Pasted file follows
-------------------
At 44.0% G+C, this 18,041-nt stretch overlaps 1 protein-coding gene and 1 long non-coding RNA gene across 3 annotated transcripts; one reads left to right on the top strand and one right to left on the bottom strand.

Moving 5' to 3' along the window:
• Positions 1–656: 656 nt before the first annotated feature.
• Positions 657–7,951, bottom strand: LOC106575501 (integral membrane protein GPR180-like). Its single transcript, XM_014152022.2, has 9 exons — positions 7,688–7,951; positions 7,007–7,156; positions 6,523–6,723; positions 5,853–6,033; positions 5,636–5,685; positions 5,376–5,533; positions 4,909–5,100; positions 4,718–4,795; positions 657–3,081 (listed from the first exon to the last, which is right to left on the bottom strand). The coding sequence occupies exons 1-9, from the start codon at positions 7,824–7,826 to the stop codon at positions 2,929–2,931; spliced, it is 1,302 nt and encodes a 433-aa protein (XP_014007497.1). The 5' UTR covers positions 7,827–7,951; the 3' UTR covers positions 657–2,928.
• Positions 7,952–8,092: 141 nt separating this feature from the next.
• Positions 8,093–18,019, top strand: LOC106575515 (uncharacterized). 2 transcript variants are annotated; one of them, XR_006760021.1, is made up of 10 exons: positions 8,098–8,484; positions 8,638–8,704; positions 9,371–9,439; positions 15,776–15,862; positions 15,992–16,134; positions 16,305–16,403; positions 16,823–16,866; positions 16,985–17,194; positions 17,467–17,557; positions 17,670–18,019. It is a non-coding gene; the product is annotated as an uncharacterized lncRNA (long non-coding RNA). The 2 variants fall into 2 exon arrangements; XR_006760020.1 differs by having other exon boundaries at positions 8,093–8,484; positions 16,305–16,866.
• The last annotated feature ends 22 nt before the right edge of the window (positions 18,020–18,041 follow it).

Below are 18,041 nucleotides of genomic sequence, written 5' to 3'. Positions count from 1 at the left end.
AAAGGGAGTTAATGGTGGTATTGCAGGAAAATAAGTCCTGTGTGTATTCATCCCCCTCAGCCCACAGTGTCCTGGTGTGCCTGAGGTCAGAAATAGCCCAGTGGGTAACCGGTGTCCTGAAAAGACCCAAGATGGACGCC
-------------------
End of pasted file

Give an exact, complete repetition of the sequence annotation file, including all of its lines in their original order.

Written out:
At 44.0% G+C, this 18,041-nt stretch overlaps 1 protein-coding gene and 1 long non-coding RNA gene across 3 annotated transcripts; one reads left to right on the top strand and one right to left on the bottom strand.

Moving 5' to 3' along the window:
• Positions 1–656: 656 nt before the first annotated feature.
• Positions 657–7,951, bottom strand: LOC106575501 (integral membrane protein GPR180-like). Its single transcript, XM_014152022.2, has 9 exons — positions 7,688–7,951; positions 7,007–7,156; positions 6,523–6,723; positions 5,853–6,033; positions 5,636–5,685; positions 5,376–5,533; positions 4,909–5,100; positions 4,718–4,795; positions 657–3,081 (listed from the first exon to the last, which is right to left on the bottom strand). The coding sequence occupies exons 1-9, from the start codon at positions 7,824–7,826 to the stop codon at positions 2,929–2,931; spliced, it is 1,302 nt and encodes a 433-aa protein (XP_014007497.1). The 5' UTR covers positions 7,827–7,951; the 3' UTR covers positions 657–2,928.
• Positions 7,952–8,092: 141 nt separating this feature from the next.
• Positions 8,093–18,019, top strand: LOC106575515 (uncharacterized). 2 transcript variants are annotated; one of them, XR_006760021.1, is made up of 10 exons: positions 8,098–8,484; positions 8,638–8,704; positions 9,371–9,439; positions 15,776–15,862; positions 15,992–16,134; positions 16,305–16,403; positions 16,823–16,866; positions 16,985–17,194; positions 17,467–17,557; positions 17,670–18,019. It is a non-coding gene; the product is annotated as an uncharacterized lncRNA (long non-coding RNA). The 2 variants fall into 2 exon arrangements; XR_006760020.1 differs by having other exon boundaries at positions 8,093–8,484; positions 16,305–16,866.
• The last annotated feature ends 22 nt before the right edge of the window (positions 18,020–18,041 follow it).

Below are 18,041 nucleotides of genomic sequence, written 5' to 3'. Positions count from 1 at the left end.
AAAGGGAGTTAATGGTGGTATTGCAGGAAAATAAGTCCTGTGTGTATTCATCCCCCTCAGCCCACAGTGTCCTGGTGTGCCTGAGGTCAGAAATAGCCCAGTGGGTAACCGGTGTCCTGAAAAGACCCAAGATGGACGCC